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September 20, 2014 / 25 Elul, 5774
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Posts Tagged ‘Hassan Rohani’

Ahmadinejad Calls His Holocaust Denial Major Achievement

Monday, July 8th, 2013

Outgoing Iranian President Mahmoud Ahmadinejad said during a farewell ceremony that publicizing his Holocaust denial was a major achievement of his presidency.

“That was a taboo topic that no one in the West allowed to be heard,” Ahmadinejad said in a speech Sunday, according to the Iranian Fars News Agency.  “We put it forward at the global level. That broke the spine of the Western capitalist regime.”

Ahmadinejad’s remarks on the Holocaust appeared on the Fars site in Arabic, but not on its English website, which covered other aspects of the speech.

Ahmadinejad also called for the Arab world to work together to punish Israel for its treatment of the Palestinians.

President-elect Hassan Rohani described Ahmadinejad’s anti-Israel remarks as “hate rhetoric” that had brought the country to the brink of war, the German news agency DPA reported.

Rohani’s Acid Test: Can Women Enter Soccer Stadium?

Sunday, June 23rd, 2013

Women in Iran are pinning their hopes on Hassan Rohani to pass what would be a sweeping reform in the Islamic Republic – allowing them to enter a soccer stadium.

The issue is not minor in a country where an Iranian sports journalist told Turkey’s Hurriyet News, “In terms of freedom of expression, football stadiums are nearly as important as the Internet in Iran now.”

Rohani’s predecessor Mahmoud Ahmadinejad found out the hard way that allowing women to enter a soccer stadium is frowned upon by Muslim clerics. He announced in 2006 that women could go the stadium, especially when it comes to lavishing praise on the national team after a victory over an enemy, such as the United States.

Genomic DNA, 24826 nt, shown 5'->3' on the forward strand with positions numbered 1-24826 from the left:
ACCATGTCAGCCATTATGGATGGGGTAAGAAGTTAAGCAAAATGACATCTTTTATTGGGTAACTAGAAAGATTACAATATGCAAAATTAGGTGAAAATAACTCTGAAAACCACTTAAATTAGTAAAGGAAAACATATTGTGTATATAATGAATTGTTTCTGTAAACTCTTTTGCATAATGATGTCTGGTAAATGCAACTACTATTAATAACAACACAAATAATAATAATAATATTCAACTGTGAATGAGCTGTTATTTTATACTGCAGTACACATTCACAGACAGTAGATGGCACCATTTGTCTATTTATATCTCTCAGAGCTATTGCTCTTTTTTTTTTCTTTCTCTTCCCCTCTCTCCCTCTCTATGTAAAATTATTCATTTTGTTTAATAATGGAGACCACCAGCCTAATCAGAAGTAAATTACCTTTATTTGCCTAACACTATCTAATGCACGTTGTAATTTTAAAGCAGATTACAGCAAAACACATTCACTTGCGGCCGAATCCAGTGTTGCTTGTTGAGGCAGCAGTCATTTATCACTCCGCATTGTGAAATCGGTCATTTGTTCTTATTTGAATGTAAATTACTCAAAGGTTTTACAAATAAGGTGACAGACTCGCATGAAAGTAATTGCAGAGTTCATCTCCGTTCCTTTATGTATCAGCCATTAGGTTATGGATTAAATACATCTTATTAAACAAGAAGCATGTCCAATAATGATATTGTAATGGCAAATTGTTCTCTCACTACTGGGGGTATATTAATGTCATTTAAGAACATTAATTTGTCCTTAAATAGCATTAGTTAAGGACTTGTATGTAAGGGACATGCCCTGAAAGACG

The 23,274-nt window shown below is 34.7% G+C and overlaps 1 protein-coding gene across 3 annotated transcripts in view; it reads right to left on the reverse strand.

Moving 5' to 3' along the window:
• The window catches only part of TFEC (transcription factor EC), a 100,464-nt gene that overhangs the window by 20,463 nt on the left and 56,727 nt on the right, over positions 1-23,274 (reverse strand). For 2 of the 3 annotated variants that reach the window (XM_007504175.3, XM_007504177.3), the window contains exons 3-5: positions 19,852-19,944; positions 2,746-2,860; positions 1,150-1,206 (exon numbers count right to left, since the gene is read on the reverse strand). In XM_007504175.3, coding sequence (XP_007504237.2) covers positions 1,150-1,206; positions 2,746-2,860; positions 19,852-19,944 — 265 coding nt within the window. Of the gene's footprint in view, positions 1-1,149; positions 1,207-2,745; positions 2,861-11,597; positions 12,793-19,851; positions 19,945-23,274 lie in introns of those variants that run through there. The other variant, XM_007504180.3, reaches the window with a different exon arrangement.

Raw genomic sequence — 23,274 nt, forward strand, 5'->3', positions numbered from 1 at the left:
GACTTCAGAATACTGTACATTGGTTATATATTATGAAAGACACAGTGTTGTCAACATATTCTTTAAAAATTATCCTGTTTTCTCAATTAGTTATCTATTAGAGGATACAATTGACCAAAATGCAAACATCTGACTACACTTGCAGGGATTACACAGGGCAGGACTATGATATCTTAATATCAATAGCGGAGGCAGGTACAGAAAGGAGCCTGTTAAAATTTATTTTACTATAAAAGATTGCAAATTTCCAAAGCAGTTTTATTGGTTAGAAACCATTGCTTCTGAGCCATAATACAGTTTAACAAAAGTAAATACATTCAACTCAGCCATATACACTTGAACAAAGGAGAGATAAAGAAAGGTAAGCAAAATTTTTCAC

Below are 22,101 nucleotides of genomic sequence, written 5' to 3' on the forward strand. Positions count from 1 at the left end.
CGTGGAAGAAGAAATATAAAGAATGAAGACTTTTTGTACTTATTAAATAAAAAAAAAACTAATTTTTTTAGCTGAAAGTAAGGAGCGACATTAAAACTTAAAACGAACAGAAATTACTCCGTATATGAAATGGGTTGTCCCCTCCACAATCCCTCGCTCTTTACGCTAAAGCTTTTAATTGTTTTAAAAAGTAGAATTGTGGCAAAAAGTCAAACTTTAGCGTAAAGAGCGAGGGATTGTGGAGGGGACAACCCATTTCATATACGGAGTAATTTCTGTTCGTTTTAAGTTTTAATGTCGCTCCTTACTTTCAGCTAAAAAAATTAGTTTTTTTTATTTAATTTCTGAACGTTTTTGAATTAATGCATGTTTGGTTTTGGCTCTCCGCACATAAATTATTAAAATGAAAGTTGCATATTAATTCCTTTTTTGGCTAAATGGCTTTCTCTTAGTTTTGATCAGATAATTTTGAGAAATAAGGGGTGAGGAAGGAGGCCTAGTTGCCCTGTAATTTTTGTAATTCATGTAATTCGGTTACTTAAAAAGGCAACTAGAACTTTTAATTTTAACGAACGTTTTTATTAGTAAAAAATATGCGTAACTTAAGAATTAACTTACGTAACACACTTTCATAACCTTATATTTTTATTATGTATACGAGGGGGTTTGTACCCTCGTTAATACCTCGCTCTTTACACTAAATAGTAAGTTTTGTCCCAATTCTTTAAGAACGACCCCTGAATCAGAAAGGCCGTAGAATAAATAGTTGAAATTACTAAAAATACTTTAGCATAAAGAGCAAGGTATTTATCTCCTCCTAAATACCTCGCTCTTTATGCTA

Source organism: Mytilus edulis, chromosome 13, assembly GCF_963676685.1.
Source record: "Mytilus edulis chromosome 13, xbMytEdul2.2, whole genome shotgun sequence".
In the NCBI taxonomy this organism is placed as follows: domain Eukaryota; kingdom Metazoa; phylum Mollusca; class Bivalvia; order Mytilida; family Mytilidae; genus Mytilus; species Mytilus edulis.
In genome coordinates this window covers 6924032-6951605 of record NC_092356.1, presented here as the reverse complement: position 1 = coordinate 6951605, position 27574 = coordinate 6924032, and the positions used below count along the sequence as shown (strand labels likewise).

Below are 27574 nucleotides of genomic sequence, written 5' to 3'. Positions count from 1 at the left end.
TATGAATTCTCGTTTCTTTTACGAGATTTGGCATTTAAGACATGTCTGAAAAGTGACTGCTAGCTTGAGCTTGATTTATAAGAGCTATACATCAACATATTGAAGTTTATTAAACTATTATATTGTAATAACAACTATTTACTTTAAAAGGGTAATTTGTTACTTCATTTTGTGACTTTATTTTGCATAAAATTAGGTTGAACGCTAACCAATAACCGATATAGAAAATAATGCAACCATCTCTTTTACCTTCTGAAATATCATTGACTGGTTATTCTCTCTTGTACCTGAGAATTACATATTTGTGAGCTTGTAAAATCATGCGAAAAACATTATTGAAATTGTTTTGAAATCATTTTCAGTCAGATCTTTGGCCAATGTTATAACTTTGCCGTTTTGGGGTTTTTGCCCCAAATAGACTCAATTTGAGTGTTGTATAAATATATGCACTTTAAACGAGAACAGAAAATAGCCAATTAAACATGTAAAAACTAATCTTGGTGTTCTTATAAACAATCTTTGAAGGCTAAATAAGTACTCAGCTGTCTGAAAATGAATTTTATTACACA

Has was forced to back down after leading clerics vehemently objected to allowing men and women to come so close together in a public place.

‘Rohani the Moderate’ Helped Plan 1994 Bombing of Buenos Aires

Thursday, June 20th, 2013

Iranian President-elect Hassan Rohani, described as a “moderate” by media after he narrowly won this week’s election to success Mahmoud Ahmadinejad, was on the committee that planned the mega-terrorist bombing of a Jewish center in Buenos Aires in 1994. He also has backed hiding Iran’s nuclear program.

Western diplomats’ knee-jerk reaction to any change on leadership in the Middle East, except in Israel, was full of praise for Rohani.

The United States “respected” the election results and is ready for “direct” engagement and intends “to aggressively push to resume negotiations with Tehran on its nuclear program by August to test his new government’s positions.”

European Union foreign policy chief Catherine Ashton said she was “fully committed” to working with Rohani’s government.

The Financial Times reported that Rohani “was the only moderate candidate in a race with five fundamentalists.”

How is he moderate? First of all, he is well-mannered. When someone tries to kill you, doesn’t it feel so much better when he smiles?

Secondly, Rohani is “pragmatic.”

He is very pragmatic. He was on the special Iranian committee that plotted the 1994 bombing in Argentina, killing 85 people and wounding hundreds of others.